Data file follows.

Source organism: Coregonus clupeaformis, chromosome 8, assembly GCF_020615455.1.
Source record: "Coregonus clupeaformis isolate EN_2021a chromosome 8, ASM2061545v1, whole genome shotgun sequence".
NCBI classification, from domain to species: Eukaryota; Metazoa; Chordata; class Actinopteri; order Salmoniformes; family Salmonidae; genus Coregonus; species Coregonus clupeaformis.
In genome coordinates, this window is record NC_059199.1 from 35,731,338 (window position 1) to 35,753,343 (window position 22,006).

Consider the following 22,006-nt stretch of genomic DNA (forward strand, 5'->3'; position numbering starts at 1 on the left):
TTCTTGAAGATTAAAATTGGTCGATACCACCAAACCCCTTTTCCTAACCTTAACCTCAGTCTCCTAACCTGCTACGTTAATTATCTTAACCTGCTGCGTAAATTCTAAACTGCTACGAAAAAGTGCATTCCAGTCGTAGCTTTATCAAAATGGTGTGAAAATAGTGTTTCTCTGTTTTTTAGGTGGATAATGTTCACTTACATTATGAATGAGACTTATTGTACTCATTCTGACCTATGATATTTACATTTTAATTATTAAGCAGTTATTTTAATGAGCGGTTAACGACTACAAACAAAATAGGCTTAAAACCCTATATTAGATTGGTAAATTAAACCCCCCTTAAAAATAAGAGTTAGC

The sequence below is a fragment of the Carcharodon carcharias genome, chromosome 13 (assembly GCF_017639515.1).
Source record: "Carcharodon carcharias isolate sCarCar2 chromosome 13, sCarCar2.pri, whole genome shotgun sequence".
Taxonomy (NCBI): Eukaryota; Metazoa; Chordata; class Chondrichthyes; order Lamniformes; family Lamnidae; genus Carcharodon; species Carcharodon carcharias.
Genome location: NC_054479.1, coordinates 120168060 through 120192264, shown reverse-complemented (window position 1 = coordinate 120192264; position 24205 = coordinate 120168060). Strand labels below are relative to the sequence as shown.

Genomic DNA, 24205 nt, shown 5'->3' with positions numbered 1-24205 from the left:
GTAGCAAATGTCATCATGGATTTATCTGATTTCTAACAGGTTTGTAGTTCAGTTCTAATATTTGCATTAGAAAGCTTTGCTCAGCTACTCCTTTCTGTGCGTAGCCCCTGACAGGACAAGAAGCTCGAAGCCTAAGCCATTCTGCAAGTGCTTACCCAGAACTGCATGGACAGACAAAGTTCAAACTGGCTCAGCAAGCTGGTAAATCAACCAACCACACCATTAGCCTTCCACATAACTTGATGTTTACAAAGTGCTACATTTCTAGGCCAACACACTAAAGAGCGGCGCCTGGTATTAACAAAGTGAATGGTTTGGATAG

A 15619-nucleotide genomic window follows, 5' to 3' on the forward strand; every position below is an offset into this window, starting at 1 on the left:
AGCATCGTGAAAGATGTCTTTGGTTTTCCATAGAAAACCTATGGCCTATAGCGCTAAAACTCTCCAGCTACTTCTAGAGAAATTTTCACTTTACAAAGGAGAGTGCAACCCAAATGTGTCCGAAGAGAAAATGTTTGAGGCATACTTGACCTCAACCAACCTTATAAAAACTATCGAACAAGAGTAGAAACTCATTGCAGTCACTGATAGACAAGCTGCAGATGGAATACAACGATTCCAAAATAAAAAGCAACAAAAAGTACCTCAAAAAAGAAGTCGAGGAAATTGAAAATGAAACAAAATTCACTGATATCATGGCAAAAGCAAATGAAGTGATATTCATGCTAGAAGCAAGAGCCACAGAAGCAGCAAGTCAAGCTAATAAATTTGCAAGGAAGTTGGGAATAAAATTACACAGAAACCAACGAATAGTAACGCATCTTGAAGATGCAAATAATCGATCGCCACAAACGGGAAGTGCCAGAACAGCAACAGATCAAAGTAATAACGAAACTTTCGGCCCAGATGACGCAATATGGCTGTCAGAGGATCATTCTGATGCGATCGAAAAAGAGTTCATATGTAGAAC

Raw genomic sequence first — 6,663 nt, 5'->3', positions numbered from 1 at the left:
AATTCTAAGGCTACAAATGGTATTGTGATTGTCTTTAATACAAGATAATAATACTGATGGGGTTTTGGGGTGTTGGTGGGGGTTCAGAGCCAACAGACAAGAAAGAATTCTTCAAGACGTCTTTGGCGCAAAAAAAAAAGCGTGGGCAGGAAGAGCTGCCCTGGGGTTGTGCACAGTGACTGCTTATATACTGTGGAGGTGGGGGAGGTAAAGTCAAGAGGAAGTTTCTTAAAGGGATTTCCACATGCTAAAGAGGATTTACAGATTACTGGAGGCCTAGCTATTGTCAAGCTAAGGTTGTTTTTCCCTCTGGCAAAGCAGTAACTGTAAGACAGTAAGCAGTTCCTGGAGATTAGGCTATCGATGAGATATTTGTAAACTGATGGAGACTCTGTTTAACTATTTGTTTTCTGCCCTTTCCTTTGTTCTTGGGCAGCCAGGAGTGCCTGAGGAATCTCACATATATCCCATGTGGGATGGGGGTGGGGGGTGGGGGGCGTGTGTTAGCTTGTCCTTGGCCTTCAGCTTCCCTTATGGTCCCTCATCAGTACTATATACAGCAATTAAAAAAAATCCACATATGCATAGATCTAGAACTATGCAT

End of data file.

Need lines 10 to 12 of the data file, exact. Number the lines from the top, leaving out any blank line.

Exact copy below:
Genome location: NC_054479.1, coordinates 120168060 through 120192264, shown reverse-complemented (window position 1 = coordinate 120192264; position 24205 = coordinate 120168060). Strand labels below are relative to the sequence as shown.

Genomic DNA, 24205 nt, shown 5'->3' with positions numbered 1-24205 from the left:
GTAGCAAATGTCATCATGGATTTATCTGATTTCTAACAGGTTTGTAGTTCAGTTCTAATATTTGCATTAGAAAGCTTTGCTCAGCTACTCCTTTCTGTGCGTAGCCCCTGACAGGACAAGAAGCTCGAAGCCTAAGCCATTCTGCAAGTGCTTACCCAGAACTGCATGGACAGACAAAGTTCAAACTGGCTCAGCAAGCTGGTAAATCAACCAACCACACCATTAGCCTTCCACATAACTTGATGTTTACAAAGTGCTACATTTCTAGGCCAACACACTAAAGAGCGGCGCCTGGTATTAACAAAGTGAATGGTTTGGATAG